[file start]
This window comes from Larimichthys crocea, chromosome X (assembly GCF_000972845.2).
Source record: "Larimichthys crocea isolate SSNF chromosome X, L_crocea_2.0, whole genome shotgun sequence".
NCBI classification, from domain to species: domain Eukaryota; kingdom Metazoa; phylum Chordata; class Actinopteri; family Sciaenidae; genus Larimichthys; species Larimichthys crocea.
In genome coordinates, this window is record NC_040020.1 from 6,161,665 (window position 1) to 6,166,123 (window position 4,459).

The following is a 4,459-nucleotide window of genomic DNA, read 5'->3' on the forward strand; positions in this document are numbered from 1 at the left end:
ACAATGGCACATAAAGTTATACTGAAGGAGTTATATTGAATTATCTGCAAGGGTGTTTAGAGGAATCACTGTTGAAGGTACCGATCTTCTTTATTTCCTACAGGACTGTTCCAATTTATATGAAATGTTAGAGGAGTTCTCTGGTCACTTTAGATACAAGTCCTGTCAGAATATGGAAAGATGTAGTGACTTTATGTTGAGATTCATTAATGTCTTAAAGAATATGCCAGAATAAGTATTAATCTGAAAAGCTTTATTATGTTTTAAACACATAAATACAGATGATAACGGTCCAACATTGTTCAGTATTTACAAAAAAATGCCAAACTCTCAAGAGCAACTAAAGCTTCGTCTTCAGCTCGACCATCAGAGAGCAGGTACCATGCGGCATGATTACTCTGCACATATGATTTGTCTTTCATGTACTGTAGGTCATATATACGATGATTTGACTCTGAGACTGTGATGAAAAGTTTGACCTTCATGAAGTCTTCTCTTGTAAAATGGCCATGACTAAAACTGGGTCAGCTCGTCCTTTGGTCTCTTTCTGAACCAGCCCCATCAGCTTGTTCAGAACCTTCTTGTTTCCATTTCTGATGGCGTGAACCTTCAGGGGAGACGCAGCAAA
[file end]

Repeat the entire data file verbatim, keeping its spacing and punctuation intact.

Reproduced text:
This window comes from Larimichthys crocea, chromosome X (assembly GCF_000972845.2).
Source record: "Larimichthys crocea isolate SSNF chromosome X, L_crocea_2.0, whole genome shotgun sequence".
NCBI classification, from domain to species: domain Eukaryota; kingdom Metazoa; phylum Chordata; class Actinopteri; family Sciaenidae; genus Larimichthys; species Larimichthys crocea.
In genome coordinates, this window is record NC_040020.1 from 6,161,665 (window position 1) to 6,166,123 (window position 4,459).

The following is a 4,459-nucleotide window of genomic DNA, read 5'->3' on the forward strand; positions in this document are numbered from 1 at the left end:
ACAATGGCACATAAAGTTATACTGAAGGAGTTATATTGAATTATCTGCAAGGGTGTTTAGAGGAATCACTGTTGAAGGTACCGATCTTCTTTATTTCCTACAGGACTGTTCCAATTTATATGAAATGTTAGAGGAGTTCTCTGGTCACTTTAGATACAAGTCCTGTCAGAATATGGAAAGATGTAGTGACTTTATGTTGAGATTCATTAATGTCTTAAAGAATATGCCAGAATAAGTATTAATCTGAAAAGCTTTATTATGTTTTAAACACATAAATACAGATGATAACGGTCCAACATTGTTCAGTATTTACAAAAAAATGCCAAACTCTCAAGAGCAACTAAAGCTTCGTCTTCAGCTCGACCATCAGAGAGCAGGTACCATGCGGCATGATTACTCTGCACATATGATTTGTCTTTCATGTACTGTAGGTCATATATACGATGATTTGACTCTGAGACTGTGATGAAAAGTTTGACCTTCATGAAGTCTTCTCTTGTAAAATGGCCATGACTAAAACTGGGTCAGCTCGTCCTTTGGTCTCTTTCTGAACCAGCCCCATCAGCTTGTTCAGAACCTTCTTGTTTCCATTTCTGATGGCGTGAACCTTCAGGGGAGACGCAGCAAA